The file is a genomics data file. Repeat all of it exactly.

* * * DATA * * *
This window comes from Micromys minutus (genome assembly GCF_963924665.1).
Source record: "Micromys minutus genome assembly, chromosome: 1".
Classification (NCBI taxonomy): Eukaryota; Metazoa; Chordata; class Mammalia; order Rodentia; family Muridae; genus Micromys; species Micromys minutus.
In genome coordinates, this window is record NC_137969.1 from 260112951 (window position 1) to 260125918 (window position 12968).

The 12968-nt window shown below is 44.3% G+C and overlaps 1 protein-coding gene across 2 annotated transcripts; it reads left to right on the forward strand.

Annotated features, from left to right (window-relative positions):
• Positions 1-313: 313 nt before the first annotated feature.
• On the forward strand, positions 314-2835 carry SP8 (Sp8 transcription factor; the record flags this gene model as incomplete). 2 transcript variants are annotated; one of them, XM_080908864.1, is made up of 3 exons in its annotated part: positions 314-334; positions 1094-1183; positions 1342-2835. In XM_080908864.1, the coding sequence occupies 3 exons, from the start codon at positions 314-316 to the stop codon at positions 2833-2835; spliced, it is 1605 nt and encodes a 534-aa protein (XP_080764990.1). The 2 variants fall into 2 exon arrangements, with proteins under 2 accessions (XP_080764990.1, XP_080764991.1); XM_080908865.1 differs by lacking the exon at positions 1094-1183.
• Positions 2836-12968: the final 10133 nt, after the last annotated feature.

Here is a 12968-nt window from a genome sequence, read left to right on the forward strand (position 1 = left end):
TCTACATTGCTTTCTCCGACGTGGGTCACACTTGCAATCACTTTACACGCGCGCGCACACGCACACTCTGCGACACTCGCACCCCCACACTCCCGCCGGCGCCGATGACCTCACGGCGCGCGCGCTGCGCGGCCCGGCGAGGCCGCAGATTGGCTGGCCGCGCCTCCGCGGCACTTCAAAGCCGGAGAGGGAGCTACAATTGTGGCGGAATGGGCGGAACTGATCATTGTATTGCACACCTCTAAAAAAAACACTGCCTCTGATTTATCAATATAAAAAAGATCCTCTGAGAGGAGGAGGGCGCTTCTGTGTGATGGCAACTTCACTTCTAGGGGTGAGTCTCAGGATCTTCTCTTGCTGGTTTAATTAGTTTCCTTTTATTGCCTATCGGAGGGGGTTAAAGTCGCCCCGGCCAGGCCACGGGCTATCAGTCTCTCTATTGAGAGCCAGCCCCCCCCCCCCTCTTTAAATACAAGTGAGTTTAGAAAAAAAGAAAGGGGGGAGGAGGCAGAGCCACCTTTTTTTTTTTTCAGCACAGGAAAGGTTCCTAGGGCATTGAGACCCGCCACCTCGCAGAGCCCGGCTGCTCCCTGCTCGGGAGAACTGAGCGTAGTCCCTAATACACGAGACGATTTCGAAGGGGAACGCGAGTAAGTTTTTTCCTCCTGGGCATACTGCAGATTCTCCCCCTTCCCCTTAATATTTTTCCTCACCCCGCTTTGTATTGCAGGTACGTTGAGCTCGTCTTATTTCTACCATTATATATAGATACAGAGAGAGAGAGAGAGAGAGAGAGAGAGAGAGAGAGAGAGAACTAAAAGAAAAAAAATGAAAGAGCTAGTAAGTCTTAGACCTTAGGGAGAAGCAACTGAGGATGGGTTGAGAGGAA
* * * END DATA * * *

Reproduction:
This window comes from Micromys minutus (genome assembly GCF_963924665.1).
Source record: "Micromys minutus genome assembly, chromosome: 1".
Classification (NCBI taxonomy): Eukaryota; Metazoa; Chordata; class Mammalia; order Rodentia; family Muridae; genus Micromys; species Micromys minutus.
In genome coordinates, this window is record NC_137969.1 from 260112951 (window position 1) to 260125918 (window position 12968).

The 12968-nt window shown below is 44.3% G+C and overlaps 1 protein-coding gene across 2 annotated transcripts; it reads left to right on the forward strand.

Annotated features, from left to right (window-relative positions):
• Positions 1-313: 313 nt before the first annotated feature.
• On the forward strand, positions 314-2835 carry SP8 (Sp8 transcription factor; the record flags this gene model as incomplete). 2 transcript variants are annotated; one of them, XM_080908864.1, is made up of 3 exons in its annotated part: positions 314-334; positions 1094-1183; positions 1342-2835. In XM_080908864.1, the coding sequence occupies 3 exons, from the start codon at positions 314-316 to the stop codon at positions 2833-2835; spliced, it is 1605 nt and encodes a 534-aa protein (XP_080764990.1). The 2 variants fall into 2 exon arrangements, with proteins under 2 accessions (XP_080764990.1, XP_080764991.1); XM_080908865.1 differs by lacking the exon at positions 1094-1183.
• Positions 2836-12968: the final 10133 nt, after the last annotated feature.

Here is a 12968-nt window from a genome sequence, read left to right on the forward strand (position 1 = left end):
TCTACATTGCTTTCTCCGACGTGGGTCACACTTGCAATCACTTTACACGCGCGCGCACACGCACACTCTGCGACACTCGCACCCCCACACTCCCGCCGGCGCCGATGACCTCACGGCGCGCGCGCTGCGCGGCCCGGCGAGGCCGCAGATTGGCTGGCCGCGCCTCCGCGGCACTTCAAAGCCGGAGAGGGAGCTACAATTGTGGCGGAATGGGCGGAACTGATCATTGTATTGCACACCTCTAAAAAAAACACTGCCTCTGATTTATCAATATAAAAAAGATCCTCTGAGAGGAGGAGGGCGCTTCTGTGTGATGGCAACTTCACTTCTAGGGGTGAGTCTCAGGATCTTCTCTTGCTGGTTTAATTAGTTTCCTTTTATTGCCTATCGGAGGGGGTTAAAGTCGCCCCGGCCAGGCCACGGGCTATCAGTCTCTCTATTGAGAGCCAGCCCCCCCCCCCCTCTTTAAATACAAGTGAGTTTAGAAAAAAAGAAAGGGGGGAGGAGGCAGAGCCACCTTTTTTTTTTTTCAGCACAGGAAAGGTTCCTAGGGCATTGAGACCCGCCACCTCGCAGAGCCCGGCTGCTCCCTGCTCGGGAGAACTGAGCGTAGTCCCTAATACACGAGACGATTTCGAAGGGGAACGCGAGTAAGTTTTTTCCTCCTGGGCATACTGCAGATTCTCCCCCTTCCCCTTAATATTTTTCCTCACCCCGCTTTGTATTGCAGGTACGTTGAGCTCGTCTTATTTCTACCATTATATATAGATACAGAGAGAGAGAGAGAGAGAGAGAGAGAGAGAGAGAGAGAGAACTAAAAGAAAAAAAATGAAAGAGCTAGTAAGTCTTAGACCTTAGGGAGAAGCAACTGAGGATGGGTTGAGAGGAA